Israel has a small, yet very interesting underground history. At its height it was a sort of cross breed between dark 80s and Middle Eastern music. Bands like Wire, Jesus and Mary Chain, Joy Division etc. had a great influence on early underground rock bands here. Ever since then and to this day, there have always been two kinds of bands here: the ones that sing in Hebrew, and the ones who either sing partly in English or completely in English. As I grew older, I found out about myself that I get excited, and more emotional when the music is sung in my mother tongue. I think it has to do with nuances that I notice in Hebrew lyrics, and a local vibe / way of telling a story that just doesn’t exist in English for me. Hebrew is a tough language to write in, especially for rock music, but when you find your way, it is that much more rewarding spiritually.

Yeah, I totally get that. Sadly, though, my Hebrew doesn't extend past shalom and a few prayers. Are there any lyrics that contain stories or impactful moments that you'd like to share with us?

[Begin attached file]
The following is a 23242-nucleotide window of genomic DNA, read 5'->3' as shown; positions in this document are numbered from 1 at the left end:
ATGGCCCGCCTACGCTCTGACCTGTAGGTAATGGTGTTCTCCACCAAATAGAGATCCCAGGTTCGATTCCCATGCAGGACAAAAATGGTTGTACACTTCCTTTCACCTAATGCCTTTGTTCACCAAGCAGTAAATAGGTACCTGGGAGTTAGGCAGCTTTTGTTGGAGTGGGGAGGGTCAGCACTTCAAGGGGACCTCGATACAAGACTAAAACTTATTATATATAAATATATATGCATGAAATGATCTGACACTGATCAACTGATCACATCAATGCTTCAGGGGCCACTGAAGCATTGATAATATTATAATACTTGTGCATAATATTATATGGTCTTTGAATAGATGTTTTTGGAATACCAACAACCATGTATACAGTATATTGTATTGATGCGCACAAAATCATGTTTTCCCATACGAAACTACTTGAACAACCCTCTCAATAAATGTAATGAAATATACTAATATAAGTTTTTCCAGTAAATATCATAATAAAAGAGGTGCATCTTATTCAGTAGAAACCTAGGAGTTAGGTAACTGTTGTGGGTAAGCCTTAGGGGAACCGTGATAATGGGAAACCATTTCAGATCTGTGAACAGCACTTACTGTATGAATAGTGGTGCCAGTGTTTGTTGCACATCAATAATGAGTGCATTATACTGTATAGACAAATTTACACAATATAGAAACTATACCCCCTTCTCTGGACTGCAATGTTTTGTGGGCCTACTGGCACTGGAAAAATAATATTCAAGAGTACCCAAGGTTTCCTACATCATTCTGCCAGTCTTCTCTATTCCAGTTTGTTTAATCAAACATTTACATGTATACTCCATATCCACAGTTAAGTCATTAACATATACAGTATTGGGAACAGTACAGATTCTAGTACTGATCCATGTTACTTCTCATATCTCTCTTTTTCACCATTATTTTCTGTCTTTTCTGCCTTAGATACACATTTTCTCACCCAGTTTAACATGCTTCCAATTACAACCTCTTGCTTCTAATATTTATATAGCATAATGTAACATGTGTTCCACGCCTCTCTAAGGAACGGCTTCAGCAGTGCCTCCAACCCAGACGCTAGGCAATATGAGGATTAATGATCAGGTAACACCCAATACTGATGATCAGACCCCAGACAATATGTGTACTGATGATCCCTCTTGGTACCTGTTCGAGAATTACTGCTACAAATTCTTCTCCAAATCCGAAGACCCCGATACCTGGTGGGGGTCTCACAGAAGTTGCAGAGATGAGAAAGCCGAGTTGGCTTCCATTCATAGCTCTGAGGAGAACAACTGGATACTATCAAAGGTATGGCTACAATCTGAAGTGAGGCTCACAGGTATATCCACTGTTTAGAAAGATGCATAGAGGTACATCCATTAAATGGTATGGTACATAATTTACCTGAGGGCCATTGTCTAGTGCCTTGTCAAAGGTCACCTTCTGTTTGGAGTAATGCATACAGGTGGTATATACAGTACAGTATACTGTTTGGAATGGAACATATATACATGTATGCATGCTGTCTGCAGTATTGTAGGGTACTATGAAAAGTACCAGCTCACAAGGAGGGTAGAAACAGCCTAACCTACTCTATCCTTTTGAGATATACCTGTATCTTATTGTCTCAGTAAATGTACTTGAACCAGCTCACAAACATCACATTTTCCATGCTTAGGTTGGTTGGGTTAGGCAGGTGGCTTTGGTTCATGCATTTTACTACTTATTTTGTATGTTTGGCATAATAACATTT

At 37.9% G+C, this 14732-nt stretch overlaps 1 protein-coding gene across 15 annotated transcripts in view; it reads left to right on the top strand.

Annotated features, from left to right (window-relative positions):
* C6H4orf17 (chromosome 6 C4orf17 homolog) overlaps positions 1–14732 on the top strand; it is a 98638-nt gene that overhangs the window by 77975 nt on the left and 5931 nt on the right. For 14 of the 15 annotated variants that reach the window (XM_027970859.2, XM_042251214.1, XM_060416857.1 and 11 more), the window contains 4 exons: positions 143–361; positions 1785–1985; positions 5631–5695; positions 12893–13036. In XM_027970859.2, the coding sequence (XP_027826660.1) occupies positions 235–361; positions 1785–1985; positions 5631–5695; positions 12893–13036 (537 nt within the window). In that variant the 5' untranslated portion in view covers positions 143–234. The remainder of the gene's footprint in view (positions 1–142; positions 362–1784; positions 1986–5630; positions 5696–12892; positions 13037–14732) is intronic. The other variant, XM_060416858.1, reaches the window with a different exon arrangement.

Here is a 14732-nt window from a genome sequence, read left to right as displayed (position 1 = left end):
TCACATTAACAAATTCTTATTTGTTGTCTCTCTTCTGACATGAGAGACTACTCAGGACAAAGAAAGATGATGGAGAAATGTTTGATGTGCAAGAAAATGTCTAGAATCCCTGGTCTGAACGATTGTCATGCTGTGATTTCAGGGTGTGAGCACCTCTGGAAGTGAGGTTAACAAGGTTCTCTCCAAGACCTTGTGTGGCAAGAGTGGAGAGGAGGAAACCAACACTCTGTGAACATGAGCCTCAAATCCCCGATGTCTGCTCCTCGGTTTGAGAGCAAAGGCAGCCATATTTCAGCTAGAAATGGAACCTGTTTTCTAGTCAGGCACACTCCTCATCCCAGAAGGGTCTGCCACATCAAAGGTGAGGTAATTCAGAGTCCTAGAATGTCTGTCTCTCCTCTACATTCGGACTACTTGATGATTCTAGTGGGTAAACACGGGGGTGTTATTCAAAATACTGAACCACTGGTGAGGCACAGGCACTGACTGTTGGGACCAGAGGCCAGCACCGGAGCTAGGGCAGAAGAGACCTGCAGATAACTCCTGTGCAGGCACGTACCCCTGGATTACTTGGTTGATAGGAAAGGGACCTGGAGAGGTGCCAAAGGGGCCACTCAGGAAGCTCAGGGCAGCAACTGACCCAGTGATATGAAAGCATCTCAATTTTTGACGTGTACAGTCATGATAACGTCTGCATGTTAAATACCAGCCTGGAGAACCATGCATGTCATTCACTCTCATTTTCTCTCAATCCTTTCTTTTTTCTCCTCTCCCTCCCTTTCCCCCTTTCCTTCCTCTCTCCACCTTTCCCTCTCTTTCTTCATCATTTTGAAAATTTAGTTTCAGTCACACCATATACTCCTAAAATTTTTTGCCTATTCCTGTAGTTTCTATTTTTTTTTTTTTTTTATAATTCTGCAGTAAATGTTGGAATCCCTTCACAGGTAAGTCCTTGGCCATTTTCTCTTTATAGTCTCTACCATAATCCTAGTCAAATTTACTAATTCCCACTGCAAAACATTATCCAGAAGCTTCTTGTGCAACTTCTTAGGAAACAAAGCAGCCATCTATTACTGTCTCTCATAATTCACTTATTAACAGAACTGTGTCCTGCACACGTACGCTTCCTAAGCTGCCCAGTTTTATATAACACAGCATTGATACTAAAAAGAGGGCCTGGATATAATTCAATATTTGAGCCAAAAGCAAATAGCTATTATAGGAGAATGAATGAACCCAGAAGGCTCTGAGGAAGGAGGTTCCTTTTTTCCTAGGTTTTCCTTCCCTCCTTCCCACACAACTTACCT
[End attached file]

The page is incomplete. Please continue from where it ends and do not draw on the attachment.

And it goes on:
In this album all the lyrics in all the songs are about the same thing, because I wrote it as a whole. A sense of things being unreal around you. The first song opens with the words “When missiles will fall on Tel Aviv's streets, what will we wear and what music will we like,” as if you are playing pretend with yourself, asking “I wonder how I will be when I grow up.” The song after that is called Kezef Al Hamayim, which translates to Ocean Foam. The song reflects on the scene in Tel Aviv, comparing it to something that floats around and then disappears like foam on the water. In “Ze Beseder Lefahed” which translates to “It's OK to be Afraid,” I am singing a love song to my wife, but it is not a love song of self-fulfillment, but rather one about running away from reality together.

I know that some of your songs have been inspired by current events, and I was wondering how the ongoing conflict has affected or inspired your music.